TREE BIOTECHNOLOGY

Group leader: Luis Gómez Fernández - Professor

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Personnel:

Main research lines:
  • Phytoremediation of persistent organic pollutants
  • Improving tree biomass production, from management to molecular technology
  • Defining novel mechanisms for heat- and water-stress tolerance in forest plantations
  • Functional genomics (trees, including non-model species and hybrids)
Overview:

We are interested in applied problems where trees play significant roles. One major goal is to exploit the natural ability of trees to clean up soil pollution (phytoremediation). We focus mainly on persistent organic pollutants, such as polychlorinated biphenyls, pentachlorophenol or hydrocarbons derived from fossil fuels. Molecular technologies are applied here to uncover novel metabolic pathways and define the roles of relevant components. We also apply these technologies to study natural responses in heavily polluted sites, under field conditions. Another major goal is improving yields in forest plantations, especially for bioenergy (biomass production). Our studies range from culture management to molecular analysis, both under controlled conditions and in commercial settings. As before, the goal is to identify key components and evaluate their applied interest using a biotechnological approach.

1) Tree biomass and stress tolerance

Environmental stress causes vast losses in the forest sector, with drought and heat episodes being the foremost drivers. We use different approaches to dissect natural tolerance mechanisms in species and hybrids of economic relevance, mostly poplar, walnut and chestnut. Over the last years we have identified some key genes and evaluated their applied potential through a biotechnological scheme. It covers from genetic studies in model species to research under field conditions. Our results bolster the feasibility of improving valuable genotypes for plantation forestry, an increasingly important field where in vitro recalcitrance, long breeding cycles and other practical factors constrain conventional breeding.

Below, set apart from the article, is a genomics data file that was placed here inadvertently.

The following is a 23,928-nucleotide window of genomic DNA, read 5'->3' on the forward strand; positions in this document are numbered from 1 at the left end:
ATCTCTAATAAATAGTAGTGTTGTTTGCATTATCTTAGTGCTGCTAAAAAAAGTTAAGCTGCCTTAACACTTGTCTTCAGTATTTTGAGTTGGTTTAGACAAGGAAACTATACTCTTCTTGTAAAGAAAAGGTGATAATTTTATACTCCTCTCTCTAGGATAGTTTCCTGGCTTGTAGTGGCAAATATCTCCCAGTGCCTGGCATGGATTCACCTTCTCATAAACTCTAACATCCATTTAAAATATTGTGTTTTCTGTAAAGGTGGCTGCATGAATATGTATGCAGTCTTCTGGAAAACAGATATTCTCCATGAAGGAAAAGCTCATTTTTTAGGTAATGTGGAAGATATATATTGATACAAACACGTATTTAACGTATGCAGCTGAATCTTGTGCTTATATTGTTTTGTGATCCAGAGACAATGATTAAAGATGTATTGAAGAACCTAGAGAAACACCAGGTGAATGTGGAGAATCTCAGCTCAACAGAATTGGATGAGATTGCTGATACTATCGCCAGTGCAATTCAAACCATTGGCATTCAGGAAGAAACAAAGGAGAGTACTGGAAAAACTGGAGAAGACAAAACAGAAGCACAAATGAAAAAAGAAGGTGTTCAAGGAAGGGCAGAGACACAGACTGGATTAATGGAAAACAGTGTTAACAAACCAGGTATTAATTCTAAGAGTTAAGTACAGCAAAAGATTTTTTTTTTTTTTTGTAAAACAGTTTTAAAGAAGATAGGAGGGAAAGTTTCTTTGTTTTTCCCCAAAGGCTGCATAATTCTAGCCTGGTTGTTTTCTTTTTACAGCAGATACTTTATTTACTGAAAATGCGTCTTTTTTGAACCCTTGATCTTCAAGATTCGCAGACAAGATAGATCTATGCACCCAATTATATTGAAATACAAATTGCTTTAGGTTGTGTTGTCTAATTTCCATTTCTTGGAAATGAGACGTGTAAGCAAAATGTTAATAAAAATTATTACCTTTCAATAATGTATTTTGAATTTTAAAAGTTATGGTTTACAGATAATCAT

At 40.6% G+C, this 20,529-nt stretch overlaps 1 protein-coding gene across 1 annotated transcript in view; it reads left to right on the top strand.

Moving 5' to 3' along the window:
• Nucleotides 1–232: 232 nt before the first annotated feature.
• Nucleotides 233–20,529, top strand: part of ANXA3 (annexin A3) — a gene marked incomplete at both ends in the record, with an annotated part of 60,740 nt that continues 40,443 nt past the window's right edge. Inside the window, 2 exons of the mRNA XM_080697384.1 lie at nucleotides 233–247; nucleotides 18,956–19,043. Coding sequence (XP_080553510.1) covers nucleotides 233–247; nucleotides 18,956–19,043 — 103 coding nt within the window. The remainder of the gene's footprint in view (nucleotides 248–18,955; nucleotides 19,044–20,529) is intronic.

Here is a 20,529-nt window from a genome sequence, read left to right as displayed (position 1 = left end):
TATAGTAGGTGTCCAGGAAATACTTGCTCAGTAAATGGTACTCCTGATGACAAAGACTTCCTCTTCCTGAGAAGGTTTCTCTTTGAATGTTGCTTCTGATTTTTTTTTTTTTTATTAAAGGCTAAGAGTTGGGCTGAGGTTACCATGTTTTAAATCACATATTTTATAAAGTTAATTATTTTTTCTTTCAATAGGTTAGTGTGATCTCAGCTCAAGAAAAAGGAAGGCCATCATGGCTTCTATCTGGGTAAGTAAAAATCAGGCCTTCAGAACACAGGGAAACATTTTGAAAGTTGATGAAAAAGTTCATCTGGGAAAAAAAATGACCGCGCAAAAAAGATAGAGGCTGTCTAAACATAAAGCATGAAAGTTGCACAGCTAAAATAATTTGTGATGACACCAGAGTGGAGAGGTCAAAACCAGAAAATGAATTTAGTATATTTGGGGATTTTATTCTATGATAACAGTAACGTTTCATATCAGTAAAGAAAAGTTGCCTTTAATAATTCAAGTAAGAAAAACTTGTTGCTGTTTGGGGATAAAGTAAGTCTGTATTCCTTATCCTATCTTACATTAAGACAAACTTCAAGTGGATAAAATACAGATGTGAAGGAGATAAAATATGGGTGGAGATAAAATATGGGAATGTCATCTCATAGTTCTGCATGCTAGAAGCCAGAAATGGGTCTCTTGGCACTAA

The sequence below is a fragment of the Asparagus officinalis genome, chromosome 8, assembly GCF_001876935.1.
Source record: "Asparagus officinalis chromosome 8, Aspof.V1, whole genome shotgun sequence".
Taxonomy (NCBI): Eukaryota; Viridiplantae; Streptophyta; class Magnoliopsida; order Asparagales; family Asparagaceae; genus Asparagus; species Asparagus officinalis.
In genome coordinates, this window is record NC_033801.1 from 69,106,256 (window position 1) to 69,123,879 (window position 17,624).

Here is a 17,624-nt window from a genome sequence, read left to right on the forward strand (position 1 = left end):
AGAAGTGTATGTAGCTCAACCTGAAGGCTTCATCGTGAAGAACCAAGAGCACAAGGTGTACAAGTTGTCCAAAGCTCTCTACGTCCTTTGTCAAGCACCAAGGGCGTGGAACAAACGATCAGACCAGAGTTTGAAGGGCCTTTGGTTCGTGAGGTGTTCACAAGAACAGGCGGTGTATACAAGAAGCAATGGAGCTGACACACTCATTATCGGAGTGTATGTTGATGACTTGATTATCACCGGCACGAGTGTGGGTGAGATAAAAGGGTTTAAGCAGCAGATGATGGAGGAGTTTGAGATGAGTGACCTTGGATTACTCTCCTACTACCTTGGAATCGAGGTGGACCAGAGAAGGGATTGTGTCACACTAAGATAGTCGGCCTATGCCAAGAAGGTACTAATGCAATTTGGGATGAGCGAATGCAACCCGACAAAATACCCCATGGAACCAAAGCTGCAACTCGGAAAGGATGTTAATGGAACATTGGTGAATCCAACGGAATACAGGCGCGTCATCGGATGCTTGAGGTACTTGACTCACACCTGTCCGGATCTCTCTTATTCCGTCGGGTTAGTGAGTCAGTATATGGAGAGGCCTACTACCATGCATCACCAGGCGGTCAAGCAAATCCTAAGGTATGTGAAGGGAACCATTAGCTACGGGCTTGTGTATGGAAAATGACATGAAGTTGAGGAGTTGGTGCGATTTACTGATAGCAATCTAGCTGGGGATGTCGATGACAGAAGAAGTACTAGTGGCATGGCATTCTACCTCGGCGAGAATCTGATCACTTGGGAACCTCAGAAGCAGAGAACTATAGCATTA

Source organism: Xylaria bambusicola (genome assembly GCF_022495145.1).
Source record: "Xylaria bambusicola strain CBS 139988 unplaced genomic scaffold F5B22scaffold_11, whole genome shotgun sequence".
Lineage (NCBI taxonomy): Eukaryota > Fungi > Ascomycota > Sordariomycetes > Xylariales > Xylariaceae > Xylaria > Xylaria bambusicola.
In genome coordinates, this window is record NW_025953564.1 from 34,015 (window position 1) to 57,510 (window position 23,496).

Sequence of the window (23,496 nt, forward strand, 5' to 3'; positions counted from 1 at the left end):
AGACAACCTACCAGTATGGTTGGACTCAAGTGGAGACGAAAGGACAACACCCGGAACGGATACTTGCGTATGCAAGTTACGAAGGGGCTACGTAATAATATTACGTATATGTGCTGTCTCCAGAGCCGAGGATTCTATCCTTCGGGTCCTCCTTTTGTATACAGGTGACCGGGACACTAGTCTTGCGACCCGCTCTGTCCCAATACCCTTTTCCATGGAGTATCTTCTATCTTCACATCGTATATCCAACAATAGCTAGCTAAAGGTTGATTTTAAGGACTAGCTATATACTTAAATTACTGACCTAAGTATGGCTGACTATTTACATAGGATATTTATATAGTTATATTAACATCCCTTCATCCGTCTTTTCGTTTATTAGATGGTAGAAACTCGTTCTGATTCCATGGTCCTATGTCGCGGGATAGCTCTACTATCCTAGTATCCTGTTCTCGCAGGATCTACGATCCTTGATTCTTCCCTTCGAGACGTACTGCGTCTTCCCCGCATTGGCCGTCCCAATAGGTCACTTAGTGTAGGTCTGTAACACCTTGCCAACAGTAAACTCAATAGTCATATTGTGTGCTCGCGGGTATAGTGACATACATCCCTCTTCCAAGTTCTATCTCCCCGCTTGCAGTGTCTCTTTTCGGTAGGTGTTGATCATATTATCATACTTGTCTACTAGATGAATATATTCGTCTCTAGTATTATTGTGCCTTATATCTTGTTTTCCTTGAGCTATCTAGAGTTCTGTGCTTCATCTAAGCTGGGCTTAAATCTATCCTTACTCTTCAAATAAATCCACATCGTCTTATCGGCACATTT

For example, we have obtained the first poplar lines with a substantial and durable increase in thermotolerance. Specifically, these lines accumulate a major cytosolic sHSP with convenient features. Experimental evidence was obtained linking the unique biochemical activity of such protein with protective effects under stressful conditions. Moreover, significant positive correlations were found between phenotype strength and protein accumulation. The remarkable sHSP baseline levels of our poplar lines have not been previously reported, even in model plants stressed under controlled conditions. They are not matched either in poplar populations growing under field conditions, as judged by quantitative real-time PCR and immunodetection analysis. It is noteworthy that no pleiotropic effects were found in our lines that might decrease yields in commercial plantations. Such lines also outperformed controls under other stressful conditions, including in vitro micropropagation, i.e., shoot production and ex vitro survival. The applied interest of these findings was highlighted in the On the inside section of the journal Plant Physiology.
 

Effects of acute heat stress on control and engineered Populus plants. Control and HSP-lines grown in soil were suddenly exposed to 45ºC for 2.5 h, transferred to 25ºC for recovery, and documented at the times indicated.

Drought tolerance provides another good example. By combining proteomics, genetic analysis and controlled stress treatments, we have identified major responsive components in poplar trees. Besides well-known protective proteins, such as dehydrins, molecular chaperones or enzymes that attenuate oxidative stress (SOD, APX, GR and others), novel components have been pinpointed (unpublished results). Detailed characterization of several enzymes is under way. Whereas their families are widely distributed in plants and other organisms, no previous connections have been reported with drought tolerance. Our efforts are now focused on their biochemical activity and regulation under different stresses and hormone treatments as well as under field conditions. The integration of functional and phylogenetic studies suggests that at least some of these enzymes have suffered a recent process of diversification and neo-functionalization.